Read the stories of the prophets in the Qur’an. Prophet Nuh (peace be upon him) had to deal with rejection for 950 years. Prophets Hud, Saleh, Lut and Shuaib (peace be upon them) were all rejected by their communities. Prophet Musa (peace be upon him) had to flee from Egypt. Prophet Yunus (peace be upon him) left town because his people had rejected his message. Prophet Muhammad (peace be upon him) migrated to Madinah after ten years of propagation to and rejection by the leaders of Makkah.

Rejection was a daily part of life for the prophets of Allah, and they understood this. Their focus was on Allah and the Afterlife, and they knew that it was Allah’s pleasure that mattered the most.

What will the people Say!

The most common form that this fear appears in is what I call the “What will the people say’ syndrome. Many of us live our lives based on what will the people say. Every decision revolves around pleasing people and avoiding any rejection or criticism.

The result is a false life, low self-esteem and very often the disobedience of Allah in order to please the people.

So do not fear the people but fear Me, and do not exchange My verses for a small price.[3]

If we worry about what people will say, we will never be able to accomplish anything. Understand that for anything you want to do, there will be critics. Not every critic is important. Yes, if the criticism is coming from a position of truth then you should listen to it and follow it.

However, most criticism comes from the low self-esteem of others. They are living a pessimistic false life and feel threatened whenever they see someone genuine who is not afraid to be himself. So they embark on a mission to bring that person down to their level using the most powerful weapon at their disposal, their tongues.

People criticize you because you remind them of who they were, who they could have been and the side of them they suppressed in order to please other people.

Fear

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True success comes from letting go of this concept and focusing on the pleasure of Allah. One of the qualities with which Allah describes those whom He loves and they love Him is “And they do not fear the criticism of the critics,”[4]

The key to overcoming this fear is to focus on the pleasure of Allah. If what you want to do is Halal, then don’t worry about what people say and do it. At the end of the day, we will all be accountable only to Allah when we die.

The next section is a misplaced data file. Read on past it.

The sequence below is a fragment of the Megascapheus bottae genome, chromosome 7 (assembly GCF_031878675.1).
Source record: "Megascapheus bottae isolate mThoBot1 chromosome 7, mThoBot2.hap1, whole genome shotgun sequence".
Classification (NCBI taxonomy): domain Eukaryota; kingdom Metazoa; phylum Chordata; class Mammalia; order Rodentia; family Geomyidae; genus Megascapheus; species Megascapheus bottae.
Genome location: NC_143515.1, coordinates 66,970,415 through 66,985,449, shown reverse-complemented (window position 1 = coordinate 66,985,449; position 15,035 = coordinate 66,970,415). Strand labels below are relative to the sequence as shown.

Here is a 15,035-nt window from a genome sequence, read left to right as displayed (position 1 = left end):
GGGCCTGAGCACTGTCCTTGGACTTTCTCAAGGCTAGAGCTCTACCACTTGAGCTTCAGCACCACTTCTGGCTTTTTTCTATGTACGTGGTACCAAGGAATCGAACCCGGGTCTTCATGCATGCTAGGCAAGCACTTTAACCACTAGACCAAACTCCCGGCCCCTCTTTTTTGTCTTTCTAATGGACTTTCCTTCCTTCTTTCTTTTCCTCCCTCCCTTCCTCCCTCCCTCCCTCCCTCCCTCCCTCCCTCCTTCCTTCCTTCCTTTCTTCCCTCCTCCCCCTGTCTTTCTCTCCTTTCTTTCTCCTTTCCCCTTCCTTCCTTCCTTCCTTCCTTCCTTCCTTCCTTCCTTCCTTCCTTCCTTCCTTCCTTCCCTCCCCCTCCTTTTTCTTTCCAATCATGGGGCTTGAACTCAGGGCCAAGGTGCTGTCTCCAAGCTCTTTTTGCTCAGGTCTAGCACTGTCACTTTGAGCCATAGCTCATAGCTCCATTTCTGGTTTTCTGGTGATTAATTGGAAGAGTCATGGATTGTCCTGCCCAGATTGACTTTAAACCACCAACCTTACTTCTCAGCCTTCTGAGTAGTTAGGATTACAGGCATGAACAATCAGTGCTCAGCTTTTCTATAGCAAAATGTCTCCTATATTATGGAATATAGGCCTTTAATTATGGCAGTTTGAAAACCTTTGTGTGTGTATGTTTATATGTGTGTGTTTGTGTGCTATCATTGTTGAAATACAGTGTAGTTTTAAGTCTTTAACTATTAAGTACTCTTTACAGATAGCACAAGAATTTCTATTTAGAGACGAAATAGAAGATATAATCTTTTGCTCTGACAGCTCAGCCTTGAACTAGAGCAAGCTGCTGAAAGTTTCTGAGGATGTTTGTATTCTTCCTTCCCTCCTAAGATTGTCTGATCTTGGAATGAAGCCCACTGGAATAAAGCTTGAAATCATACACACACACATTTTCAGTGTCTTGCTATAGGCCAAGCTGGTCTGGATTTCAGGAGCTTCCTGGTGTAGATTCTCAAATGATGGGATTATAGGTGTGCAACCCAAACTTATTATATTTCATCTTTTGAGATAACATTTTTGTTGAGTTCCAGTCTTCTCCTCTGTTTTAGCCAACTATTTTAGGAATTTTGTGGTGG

Why focus on pleasing people who don’t have influence on your Afterlife, or even your happiness in this world? What makes their opinion of you important? Why do we give people such authority over our lives? These are questions we should ask ourselves whenever we find ourselves fearing what people will say.

“What the world thinks about you does not matter, but what certain specific people think about you matters a lot,”[5]

Fear of looking stupid

You want to learn Arabic or Tajweed but feel foolish to show up for class without basic knowledge in the field. You are afraid of looking stupid if you are unable to grasp the basics of the subject, and as a result you decide not to attend the local classes.

You have a brilliant business idea but have no experience in the field. Fear of looking like a fool holds you back from even trying the idea.

Many of us fail to even get started due to fear of looking stupid. We are so conscious of making a fool of ourselves by stepping outside our comfort zones or learning something new that it paralyzes us. By now, you would have realized that all negative forms of fear paralyze you and hold you back from chasing your goals. The fear of looking stupid is no different.

Most of us tend to dramatize our lives. The crazy scenarios we imagine rarely happen and most people are not even paying attention to whether we look foolish or not, because they too are worried about looking foolish.

Look at the example of attending an Arabic class. Just like you, the rest of your classmates are new to the language and equally likely to make a silly mistake. Everybody is so worried about their own understanding of the subject that nobody is really paying attention to the mistakes of others, and even if they do, they rarely remember it.

The things we want to do are rarely ever as big a deal as we make them out to be. Our drama is usually far bigger than reality. Even your teachers, if they are good teachers, understand that you are new to the subject and likely to make mistakes so they are kind and understanding about it. So what is there really to fear?

If you have a goal, don’t think about how stupid you might look during the early stages of chasing that goal. Focus on the goal, and understand that making mistakes is inevitable. Mistakes are not the end of the world. Any goal worth achieving is worth making mistakes for along the way.

One of the best ways to overcome this fear is to laugh at your own mistakes. It lightens the mood, makes others comfortable and gives you the courage to push on because if anyone is laughing, they are laughing with you, instead of at you.

Fear of the Unknown

“The oldest and strongest emotion of mankind is fear, and the oldest and strongest kind of fear is fear of the unknown” H.P. Lovecraft